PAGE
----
Skip to content
Smoking so many are too frightened to touch upon this subject in fear of annoying other people. Fear of having people having a go at you.
Reality is smoking in pregnancy an after increases risk of SIDS. Scientific evidence shows that around 30% of sudden infant deaths could be avoided if mothers didn’t smoke when they were pregnant. Taken together with the risks of smoking around a baby at home, this means that smoking could be linked to 60% of sudden infant deaths.
I personally have come across parents that did EVERYTHING safe but they smoked add that to a formula fed baby that was premature an there you have your triple risk theory. I am not here to judge. Education again is the key.
There is so much help now out there for both parents. There is now nicotine replacement therapies. I had one mum say which I found slightly ironic. How she didn’t want use nicotine patches or replacement therapies are she didn’t know what was in them. Yet was OK with smoking an putting 4000 chemicals into babies body. Cigarettes can restrict the essential oxygen supply to your baby. As a result, their heart has to beat harder every time you smoke.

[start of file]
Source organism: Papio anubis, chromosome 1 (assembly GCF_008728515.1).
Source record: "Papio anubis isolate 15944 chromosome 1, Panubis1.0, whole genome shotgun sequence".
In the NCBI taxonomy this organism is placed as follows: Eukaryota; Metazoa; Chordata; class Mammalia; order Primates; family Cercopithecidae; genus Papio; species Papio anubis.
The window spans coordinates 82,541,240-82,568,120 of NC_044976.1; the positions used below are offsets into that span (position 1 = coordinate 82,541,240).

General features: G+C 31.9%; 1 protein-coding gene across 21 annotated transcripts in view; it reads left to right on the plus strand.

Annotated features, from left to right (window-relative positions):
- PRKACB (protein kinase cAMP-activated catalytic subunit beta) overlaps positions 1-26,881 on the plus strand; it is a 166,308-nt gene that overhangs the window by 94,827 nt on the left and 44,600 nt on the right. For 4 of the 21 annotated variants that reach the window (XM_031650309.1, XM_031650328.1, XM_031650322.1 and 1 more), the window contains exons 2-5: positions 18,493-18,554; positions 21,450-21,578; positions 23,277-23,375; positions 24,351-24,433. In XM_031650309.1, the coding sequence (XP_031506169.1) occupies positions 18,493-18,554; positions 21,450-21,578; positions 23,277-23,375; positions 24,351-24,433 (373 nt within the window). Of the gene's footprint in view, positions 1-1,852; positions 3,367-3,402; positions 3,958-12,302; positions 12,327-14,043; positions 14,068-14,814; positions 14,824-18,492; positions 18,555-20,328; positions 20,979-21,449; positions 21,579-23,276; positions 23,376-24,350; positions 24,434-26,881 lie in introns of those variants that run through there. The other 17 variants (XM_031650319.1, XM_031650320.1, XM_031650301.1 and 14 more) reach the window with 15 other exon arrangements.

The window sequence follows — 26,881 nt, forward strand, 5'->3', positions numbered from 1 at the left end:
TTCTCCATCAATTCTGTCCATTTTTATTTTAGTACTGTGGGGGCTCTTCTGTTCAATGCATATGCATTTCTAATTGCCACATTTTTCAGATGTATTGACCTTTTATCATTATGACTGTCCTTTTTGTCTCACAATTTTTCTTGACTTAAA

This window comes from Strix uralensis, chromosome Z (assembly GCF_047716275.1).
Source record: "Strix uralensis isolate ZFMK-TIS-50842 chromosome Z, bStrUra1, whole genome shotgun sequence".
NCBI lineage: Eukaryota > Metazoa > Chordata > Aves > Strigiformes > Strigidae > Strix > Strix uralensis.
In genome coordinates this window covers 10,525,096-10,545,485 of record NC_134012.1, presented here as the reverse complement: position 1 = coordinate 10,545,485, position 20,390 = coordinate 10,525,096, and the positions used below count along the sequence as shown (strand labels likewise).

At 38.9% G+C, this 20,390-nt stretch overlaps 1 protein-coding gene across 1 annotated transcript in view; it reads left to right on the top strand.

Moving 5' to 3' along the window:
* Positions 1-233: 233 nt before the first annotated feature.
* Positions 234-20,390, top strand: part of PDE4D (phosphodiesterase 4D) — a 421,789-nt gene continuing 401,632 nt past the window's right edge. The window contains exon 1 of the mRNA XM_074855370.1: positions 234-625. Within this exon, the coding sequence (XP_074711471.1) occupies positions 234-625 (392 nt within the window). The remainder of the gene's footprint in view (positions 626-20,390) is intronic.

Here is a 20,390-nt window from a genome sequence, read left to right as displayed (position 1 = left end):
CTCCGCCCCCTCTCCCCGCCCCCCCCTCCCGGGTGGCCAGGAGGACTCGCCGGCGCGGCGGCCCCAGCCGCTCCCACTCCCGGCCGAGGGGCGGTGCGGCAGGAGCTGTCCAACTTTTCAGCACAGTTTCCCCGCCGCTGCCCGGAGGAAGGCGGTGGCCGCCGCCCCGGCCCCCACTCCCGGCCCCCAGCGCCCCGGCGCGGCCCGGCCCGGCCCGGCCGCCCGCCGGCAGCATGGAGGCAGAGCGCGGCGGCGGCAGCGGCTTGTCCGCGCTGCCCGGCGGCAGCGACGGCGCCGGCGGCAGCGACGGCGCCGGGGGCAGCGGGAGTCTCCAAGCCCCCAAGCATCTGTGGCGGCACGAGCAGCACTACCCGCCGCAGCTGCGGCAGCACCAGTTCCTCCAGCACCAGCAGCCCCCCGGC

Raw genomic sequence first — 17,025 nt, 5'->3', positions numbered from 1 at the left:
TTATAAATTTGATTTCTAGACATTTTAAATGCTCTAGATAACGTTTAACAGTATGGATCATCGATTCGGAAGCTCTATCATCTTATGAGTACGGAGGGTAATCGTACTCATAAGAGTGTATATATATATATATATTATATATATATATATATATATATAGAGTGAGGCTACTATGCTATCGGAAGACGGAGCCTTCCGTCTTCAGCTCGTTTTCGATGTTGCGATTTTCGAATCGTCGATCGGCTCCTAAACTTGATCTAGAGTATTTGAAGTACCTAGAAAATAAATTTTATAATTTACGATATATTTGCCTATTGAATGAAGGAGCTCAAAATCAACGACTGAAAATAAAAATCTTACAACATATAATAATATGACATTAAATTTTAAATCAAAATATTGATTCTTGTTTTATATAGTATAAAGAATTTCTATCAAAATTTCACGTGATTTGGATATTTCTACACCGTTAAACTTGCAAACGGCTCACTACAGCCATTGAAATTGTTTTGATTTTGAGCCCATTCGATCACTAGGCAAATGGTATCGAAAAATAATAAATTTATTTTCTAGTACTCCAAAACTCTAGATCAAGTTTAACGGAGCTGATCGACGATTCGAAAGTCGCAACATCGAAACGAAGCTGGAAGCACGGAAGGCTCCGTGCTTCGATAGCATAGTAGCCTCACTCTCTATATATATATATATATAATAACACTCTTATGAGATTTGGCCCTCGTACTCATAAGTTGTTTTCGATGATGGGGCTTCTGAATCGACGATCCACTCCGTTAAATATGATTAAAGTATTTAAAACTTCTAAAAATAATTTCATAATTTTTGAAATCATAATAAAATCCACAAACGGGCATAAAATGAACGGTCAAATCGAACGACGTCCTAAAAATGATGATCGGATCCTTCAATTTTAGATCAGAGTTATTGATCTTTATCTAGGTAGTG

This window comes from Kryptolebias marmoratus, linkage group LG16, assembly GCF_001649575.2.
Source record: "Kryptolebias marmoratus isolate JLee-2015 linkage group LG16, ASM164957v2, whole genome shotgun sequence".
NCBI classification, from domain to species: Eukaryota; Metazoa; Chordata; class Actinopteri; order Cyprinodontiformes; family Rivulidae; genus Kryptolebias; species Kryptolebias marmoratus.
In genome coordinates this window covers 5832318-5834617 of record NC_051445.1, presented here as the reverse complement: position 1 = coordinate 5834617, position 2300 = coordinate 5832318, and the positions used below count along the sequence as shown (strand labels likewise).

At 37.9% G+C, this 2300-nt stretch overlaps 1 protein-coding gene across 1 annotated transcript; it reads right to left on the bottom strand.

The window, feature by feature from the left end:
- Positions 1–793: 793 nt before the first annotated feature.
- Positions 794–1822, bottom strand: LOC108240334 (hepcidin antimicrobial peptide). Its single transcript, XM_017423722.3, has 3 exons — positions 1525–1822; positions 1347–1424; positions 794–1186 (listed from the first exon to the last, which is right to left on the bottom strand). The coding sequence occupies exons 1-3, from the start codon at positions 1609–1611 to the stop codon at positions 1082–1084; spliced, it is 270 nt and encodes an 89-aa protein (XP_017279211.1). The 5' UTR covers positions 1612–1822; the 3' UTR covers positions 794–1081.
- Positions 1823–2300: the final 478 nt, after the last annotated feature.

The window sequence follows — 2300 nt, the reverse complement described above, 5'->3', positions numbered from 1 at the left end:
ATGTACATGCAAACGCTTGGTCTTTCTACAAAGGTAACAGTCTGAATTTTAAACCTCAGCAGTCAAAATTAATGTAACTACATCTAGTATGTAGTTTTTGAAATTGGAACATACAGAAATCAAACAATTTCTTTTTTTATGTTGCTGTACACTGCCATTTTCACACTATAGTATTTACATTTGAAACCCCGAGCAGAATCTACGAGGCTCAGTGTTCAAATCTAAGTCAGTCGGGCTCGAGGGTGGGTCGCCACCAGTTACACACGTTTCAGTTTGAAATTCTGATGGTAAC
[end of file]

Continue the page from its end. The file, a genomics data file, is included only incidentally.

You can use NRT during pregnancy if it will help you stop smoking, and you’re unable to stop without it. It’s not recommended that you take stop smoking tablets such as Champix or Zyban during pregnancy.
NRT contains only nicotine and none of the damaging chemicals found in cigarettes, so it is a much better option than continuing to smoke. It helps you by giving you the nicotine you would have had from a cigarette.
You can be prescribed NRT during pregnancy by your GP or an NHS stop smoking adviser. You can also buy it over the counter without a prescription from a pharmacy.
NRT is available as:
If you have pregnancy-related nausea and vomiting, patches may be a better solution.
NRT patches should be used for no more than 16 hours in any 24-hour period. The best way to stick to this is to remove the patch at bedtime.
Before using any of these products, speak to your midwife, GP, a pharmacist or a specialist stop smoking adviser.
By getting this specialist advice you can be sure that you are doing the best for your baby and best for you. For more information, call the NHS Smokefree advice line on 0300 123 1044. Remember, you are twice as likely to be successful at quitting if you get some support from a trained adviser.
You May Also Like